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that may not have recourse to vent themselves in some of those orders ; which are so many retreats for the speculative, the melancholy, the proud, the silent, the politic, and the morose, to spend themselves, and evaporate the noxious particles : for each of whom, we, in this island, are forced to provide several fects of religion, to keep them quiet. And whenever Christianity shall be abolished, the legislature must find some other expedient to employ and entertain them. For, what imports it, how large a gate you open, if there will be always left a number, who place a pride and a merit in refusing to enter ?

Having thus considered the most important objections against Christianity, and the chief advantages proposed by the abolishing thereof; I shall now, with equal deference and submission to wiser judgments, as before, proceed to mention a few inconveniencies that may happen, if the gospel should be repealed; which, perhaps, the projectors may not have sufficiently considered.

And, first, I am very sensible how much the gentlemen of wit and pleasure are apt to murmur, and be shocked at the sight of so many daggledtail parfons, who happen to fall in their way, and offend their eyes. But, at the same time, these wise reformers do not consider, what an advantage and felicity it is, for great wits to be always provided with objects of scorn and contempt, in order to exercise and improve their talents, and divert their spleen from falling on each other, or VOL. II.



on themselves ; especially when all this may be done without the least imaginable danger to their persons.

And, to urge another argument of a parallel nature: If Chriftianity were once abolished, how could the free-thinkers, the strong reasoners, and the men of profound learning, be able to find another subject fo calculated, in all points, whereon to display their abilities? What wonderful productions of wit should we be deprived of, from thofe, whofe genius, by continual practice, bath been wholly turned upon raillery and invectives against religion, and would therefore never be able to fhine, or distinguish themselves upon any other fubject ? We are daily complaining of the great decline of wit anong us; and, would we take away the greatest, perhaps the only topic we have left? Who would ever have suspected Afgil for a wit, or Toland for a philosopher, if the inexhaustible stock of Christianity had not been at band to provide them with materials? What Other subject, through all art or nature, could have produced Tindal for a profound author, or fur. nished him with readers? It is the wise choice of the subject, that alone adorns and distinguishes the writer. For, had an hundred such pens as these been employed on the side of religion, they would have immediately sunk into silence and oblivion.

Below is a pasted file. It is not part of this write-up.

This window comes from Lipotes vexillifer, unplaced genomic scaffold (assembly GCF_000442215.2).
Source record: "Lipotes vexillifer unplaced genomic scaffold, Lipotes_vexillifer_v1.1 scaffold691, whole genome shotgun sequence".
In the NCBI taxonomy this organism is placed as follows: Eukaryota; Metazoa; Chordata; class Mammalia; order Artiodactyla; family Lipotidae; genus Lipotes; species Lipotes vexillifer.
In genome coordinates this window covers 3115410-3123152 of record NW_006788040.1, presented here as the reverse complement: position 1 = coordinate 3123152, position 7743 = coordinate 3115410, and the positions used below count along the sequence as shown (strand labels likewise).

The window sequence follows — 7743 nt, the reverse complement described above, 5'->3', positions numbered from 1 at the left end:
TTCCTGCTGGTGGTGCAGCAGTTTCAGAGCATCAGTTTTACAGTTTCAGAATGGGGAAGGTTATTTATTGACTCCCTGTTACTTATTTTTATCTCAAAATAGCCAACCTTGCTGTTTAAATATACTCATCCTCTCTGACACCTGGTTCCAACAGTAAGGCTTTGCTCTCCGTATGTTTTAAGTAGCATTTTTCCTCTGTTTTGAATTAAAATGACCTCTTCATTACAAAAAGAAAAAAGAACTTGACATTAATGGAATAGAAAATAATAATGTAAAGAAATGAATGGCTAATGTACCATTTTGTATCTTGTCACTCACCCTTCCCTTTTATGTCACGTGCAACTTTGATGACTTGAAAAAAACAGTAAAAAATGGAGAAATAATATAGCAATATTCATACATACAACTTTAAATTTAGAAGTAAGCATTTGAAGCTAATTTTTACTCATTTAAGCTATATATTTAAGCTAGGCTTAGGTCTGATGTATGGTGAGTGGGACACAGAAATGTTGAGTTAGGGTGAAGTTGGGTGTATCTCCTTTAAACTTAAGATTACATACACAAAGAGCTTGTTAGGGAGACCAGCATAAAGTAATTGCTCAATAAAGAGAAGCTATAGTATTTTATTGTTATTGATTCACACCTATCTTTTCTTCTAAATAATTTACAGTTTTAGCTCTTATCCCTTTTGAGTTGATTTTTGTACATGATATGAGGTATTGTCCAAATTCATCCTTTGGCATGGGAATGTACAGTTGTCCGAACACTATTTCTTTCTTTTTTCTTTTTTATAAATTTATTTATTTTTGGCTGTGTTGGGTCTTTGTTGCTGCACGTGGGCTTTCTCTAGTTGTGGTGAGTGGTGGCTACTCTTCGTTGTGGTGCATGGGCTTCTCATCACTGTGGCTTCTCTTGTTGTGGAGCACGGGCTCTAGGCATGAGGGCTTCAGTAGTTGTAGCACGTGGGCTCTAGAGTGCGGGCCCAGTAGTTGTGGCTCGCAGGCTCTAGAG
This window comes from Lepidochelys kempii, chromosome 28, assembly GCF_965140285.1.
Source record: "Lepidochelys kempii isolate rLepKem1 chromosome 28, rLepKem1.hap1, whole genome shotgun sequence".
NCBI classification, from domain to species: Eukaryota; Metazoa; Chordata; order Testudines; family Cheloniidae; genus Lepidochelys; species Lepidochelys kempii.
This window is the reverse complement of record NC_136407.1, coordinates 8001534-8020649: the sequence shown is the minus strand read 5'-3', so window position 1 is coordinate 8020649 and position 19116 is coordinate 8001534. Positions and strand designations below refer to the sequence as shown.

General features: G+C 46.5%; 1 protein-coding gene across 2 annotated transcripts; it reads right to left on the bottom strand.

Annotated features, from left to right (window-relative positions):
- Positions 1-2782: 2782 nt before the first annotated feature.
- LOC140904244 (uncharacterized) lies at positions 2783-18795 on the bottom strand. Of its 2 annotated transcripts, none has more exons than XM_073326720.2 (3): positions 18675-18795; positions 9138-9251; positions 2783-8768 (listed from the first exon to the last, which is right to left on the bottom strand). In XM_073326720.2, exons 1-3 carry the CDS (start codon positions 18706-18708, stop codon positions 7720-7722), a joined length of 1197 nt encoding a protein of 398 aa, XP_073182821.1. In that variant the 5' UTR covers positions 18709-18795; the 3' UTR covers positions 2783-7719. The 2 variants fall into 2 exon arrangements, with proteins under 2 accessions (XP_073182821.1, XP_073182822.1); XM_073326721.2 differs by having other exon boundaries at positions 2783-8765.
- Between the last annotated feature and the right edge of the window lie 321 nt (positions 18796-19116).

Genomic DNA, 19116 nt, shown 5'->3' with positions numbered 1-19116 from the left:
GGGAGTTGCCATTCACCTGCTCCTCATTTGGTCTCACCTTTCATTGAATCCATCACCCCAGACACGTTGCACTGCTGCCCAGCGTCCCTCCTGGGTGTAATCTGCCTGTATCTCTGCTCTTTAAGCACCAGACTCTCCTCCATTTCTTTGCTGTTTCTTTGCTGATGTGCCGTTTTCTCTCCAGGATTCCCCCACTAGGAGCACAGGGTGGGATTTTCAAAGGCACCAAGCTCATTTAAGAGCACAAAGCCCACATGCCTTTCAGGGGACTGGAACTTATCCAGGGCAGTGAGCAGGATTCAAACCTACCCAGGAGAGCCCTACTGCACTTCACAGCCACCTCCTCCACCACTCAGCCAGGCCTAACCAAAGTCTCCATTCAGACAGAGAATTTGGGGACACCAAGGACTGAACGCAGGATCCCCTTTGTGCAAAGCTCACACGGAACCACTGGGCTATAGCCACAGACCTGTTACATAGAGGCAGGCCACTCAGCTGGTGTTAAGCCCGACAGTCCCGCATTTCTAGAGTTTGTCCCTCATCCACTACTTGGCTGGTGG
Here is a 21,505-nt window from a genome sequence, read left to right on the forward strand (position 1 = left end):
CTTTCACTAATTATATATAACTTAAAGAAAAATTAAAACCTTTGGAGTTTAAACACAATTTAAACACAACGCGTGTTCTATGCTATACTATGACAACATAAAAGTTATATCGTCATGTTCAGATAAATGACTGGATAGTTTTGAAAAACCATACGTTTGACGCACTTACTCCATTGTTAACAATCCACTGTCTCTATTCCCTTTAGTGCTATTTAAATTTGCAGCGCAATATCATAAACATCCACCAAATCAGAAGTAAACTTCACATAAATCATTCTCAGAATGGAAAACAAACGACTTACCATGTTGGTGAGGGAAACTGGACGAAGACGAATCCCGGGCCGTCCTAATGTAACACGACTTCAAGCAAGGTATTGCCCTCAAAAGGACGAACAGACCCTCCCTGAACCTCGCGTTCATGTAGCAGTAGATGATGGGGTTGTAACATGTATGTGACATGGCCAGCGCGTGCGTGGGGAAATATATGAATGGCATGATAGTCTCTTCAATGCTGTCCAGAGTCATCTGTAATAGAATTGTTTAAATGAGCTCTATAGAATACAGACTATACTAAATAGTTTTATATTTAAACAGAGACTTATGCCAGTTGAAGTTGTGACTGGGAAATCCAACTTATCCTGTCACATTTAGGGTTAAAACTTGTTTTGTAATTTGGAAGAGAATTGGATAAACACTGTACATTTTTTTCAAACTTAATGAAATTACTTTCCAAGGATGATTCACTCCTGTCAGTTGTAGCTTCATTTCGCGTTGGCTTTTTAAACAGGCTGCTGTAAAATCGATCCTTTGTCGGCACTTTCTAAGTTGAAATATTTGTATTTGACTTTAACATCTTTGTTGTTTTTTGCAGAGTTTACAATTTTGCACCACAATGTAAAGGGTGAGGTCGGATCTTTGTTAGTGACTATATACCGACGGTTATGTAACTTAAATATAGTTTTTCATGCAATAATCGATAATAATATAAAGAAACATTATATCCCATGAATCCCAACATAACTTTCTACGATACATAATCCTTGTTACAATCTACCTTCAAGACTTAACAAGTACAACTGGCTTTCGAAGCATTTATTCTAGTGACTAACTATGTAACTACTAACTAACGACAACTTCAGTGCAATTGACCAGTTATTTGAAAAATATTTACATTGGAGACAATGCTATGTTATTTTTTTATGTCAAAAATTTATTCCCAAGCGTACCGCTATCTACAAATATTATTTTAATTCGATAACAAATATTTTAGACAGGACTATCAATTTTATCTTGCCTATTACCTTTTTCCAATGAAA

Nor do I think it wholly groundless, or my fears altogether imaginary, that the abolifhing of


Chriftianity may perhaps bring the church in danger, or at least put the senate to the trouble of another securing vote. I desire I may not be mistaken. I am far from prefuming to affirm, or think, that the church is in danger at present, or as things now stand; but we know not how foon it may be so, when the Christian religion is repealed. As plausible as this project seems, there may be a dangerous design lurking under it. Nothing can be more notorious, than that the Atheifts Deifts, Socinians, Antitrinitarians, and other fubdivisions of free-thinkers, are persons of little zeal for the present ecclefiaftical establishment. Their declared opinion is for repealing the facramental test; they are very indifferent with regard to ceremonies; nor do they hold the jus divinum of Episcopacy. Therefore, this may be intended as one politic step towards altering the constitution of the church established, and setting up Prefbytery in the stead; which I leave to be further confidered by those at the helm.